August 3, 2016

Exercise Results in Larger Brain Size, Lowered Dementia Risk

LOS ANGELES -- August 3, 2016 -- Using the landmark Framingham Heart Study to assess how physical activity affects the size of the brain and a person’s risk for developing dementia, researchers found an association between low physical activity and a higher risk for dementia in older individuals.

The findings, published in the Journals of Gerontology Series A: Biological Sciences and Medical Sciences, suggest that regular physical activity for older adults could lead to higher brain volumes and a reduced risk for developing dementia.

Zaldy Tan, MD, University of California, Los Angeles (UCLA), Los Angeles, California, and colleagues found that physical activity particularly affected the size of the hippocampus.

In addition, the protective effect of regular physical activity against dementia was strongest in people aged 75 years and older.

Though some previous studies have found an inverse relationship between levels of physical activity and cognitive decline, dementia and Alzheimer’s disease, others have failed to find such an association.

The Framingham study was begun in 1948 primarily as a way to trace factors and characteristics leading to cardiovascular disease, but also examining dementia and other physiological conditions.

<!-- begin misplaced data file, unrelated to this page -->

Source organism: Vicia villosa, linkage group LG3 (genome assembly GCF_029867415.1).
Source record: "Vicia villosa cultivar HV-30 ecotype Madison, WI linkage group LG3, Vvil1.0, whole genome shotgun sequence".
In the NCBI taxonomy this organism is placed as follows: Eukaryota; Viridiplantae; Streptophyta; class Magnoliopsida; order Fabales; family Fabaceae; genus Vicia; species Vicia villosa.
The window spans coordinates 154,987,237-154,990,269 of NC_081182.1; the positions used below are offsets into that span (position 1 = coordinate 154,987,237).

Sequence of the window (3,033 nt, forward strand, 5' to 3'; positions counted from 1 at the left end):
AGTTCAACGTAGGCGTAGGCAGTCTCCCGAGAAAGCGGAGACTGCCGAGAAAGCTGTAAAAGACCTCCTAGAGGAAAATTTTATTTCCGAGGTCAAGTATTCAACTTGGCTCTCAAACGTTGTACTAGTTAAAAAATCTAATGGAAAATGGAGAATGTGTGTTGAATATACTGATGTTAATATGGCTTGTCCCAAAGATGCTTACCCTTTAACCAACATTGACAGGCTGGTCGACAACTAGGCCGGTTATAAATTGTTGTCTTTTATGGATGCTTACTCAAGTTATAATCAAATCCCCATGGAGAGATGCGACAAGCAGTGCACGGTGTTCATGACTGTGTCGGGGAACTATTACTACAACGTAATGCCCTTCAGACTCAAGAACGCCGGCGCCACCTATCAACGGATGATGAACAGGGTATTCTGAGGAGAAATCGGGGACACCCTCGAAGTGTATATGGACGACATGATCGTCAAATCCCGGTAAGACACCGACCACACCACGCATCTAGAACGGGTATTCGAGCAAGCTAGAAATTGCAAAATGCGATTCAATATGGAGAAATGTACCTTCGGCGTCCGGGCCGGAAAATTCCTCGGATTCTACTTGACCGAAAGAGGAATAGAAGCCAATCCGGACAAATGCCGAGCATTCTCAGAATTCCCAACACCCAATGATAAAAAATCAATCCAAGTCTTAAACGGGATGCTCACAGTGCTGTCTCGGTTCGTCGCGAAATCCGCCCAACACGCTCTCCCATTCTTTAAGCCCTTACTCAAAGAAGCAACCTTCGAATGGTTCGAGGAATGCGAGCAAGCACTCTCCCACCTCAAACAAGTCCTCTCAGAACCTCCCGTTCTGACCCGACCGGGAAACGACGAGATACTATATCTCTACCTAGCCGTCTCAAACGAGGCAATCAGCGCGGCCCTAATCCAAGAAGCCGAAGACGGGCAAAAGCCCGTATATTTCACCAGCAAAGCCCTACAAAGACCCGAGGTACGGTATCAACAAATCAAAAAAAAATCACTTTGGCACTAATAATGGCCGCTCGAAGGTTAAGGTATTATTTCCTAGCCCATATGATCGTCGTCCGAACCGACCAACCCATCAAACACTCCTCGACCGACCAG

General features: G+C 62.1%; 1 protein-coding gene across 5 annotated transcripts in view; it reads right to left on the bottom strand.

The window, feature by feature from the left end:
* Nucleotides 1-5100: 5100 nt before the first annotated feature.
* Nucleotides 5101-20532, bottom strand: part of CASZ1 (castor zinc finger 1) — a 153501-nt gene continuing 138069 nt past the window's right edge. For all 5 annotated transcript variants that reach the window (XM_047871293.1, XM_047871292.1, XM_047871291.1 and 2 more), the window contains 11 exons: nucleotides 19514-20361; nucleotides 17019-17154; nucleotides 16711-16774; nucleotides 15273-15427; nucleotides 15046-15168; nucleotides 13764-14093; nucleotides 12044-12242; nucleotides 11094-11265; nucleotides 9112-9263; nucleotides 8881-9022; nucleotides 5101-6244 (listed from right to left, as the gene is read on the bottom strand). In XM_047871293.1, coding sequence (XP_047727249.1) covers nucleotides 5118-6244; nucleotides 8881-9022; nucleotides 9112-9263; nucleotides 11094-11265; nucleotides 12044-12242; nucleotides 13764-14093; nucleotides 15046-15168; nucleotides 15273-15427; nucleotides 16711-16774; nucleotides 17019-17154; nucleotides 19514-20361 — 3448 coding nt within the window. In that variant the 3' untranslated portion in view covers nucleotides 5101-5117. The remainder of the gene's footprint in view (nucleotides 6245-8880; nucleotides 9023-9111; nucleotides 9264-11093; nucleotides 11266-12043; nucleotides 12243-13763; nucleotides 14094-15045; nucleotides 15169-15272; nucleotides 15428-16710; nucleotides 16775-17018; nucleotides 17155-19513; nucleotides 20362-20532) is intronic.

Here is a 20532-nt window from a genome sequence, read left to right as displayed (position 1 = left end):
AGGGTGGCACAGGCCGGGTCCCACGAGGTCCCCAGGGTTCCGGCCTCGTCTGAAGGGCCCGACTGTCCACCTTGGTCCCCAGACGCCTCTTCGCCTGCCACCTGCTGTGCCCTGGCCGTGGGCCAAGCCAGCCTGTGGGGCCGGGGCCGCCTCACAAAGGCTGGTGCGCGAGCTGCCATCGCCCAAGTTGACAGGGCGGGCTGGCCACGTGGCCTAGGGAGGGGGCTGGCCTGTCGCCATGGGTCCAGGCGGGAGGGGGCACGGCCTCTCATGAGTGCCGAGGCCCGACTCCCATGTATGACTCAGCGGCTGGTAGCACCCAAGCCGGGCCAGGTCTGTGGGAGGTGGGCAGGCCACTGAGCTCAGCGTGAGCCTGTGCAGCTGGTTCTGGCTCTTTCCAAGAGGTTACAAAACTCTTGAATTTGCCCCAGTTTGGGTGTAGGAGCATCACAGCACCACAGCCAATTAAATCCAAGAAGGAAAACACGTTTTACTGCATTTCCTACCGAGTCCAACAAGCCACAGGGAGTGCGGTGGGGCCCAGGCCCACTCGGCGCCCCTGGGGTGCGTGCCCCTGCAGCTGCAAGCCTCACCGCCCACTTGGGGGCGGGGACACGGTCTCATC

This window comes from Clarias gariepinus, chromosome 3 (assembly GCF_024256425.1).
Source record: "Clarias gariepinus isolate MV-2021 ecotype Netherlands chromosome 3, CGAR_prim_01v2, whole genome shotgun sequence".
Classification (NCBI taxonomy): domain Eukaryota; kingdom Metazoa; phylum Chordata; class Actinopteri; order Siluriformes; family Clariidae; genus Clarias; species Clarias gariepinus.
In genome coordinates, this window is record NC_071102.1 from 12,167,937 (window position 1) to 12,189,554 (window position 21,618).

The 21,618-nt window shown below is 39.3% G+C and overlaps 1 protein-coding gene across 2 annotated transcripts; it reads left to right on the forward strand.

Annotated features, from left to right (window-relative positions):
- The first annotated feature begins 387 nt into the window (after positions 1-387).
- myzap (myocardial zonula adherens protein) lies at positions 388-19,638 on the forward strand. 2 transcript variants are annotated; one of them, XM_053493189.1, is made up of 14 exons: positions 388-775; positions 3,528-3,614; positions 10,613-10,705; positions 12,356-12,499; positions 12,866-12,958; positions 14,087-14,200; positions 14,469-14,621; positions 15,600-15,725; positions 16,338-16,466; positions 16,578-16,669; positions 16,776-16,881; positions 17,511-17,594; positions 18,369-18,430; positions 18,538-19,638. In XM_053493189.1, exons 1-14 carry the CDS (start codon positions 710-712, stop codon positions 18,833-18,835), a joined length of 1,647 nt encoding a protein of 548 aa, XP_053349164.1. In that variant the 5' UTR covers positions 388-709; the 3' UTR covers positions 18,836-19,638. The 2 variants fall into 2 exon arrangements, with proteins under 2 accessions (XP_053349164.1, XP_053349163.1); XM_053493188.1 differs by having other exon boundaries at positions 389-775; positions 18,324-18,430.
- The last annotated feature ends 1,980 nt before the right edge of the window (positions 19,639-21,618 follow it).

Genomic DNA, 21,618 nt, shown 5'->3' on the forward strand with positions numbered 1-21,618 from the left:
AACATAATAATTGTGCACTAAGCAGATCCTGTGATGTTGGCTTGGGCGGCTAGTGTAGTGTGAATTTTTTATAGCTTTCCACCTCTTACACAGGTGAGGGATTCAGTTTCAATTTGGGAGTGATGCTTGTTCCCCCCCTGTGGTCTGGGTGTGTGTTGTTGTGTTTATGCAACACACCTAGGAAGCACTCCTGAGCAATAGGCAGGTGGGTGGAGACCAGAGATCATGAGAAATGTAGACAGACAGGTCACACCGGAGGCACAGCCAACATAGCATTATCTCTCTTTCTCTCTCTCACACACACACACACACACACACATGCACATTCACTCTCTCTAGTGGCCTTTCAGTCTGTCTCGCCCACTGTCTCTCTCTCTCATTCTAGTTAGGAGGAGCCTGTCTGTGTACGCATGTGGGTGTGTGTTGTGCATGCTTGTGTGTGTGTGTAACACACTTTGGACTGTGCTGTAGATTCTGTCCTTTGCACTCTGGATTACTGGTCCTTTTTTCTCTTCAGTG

For the current study, the UCLA researchers followed an older, community-based cohort from the Framingham study for more than a decade to examine the association between physical activity and the risk for incident dementia and subclinical brain magnetic resonance imaging (MRI) markers of dementia.

The researchers assessed the physical activity indices for both the original Framingham cohort and their offspring who were aged 60 years and older. They examined the association between physical activity and risk of any form of dementia (regardless of the cause) and Alzheimer’s disease for 3,700 participants from both cohorts who were cognitively intact. They also examined the association between physical activity and brain MRI in about 2,000 participants from the offspring cohort.

Over a decade of follow-up, 236 participants developed dementia (188 Alzheimer’s dementia). Participants with the lowest levels of physical activity had an increased risk of incident dementia compared with those with higher levels of physical activity. Physical activity also related to total brain and hippocampal volumes.

SOURCE: University of California, Los Angeles (UCLA), Health Sciences
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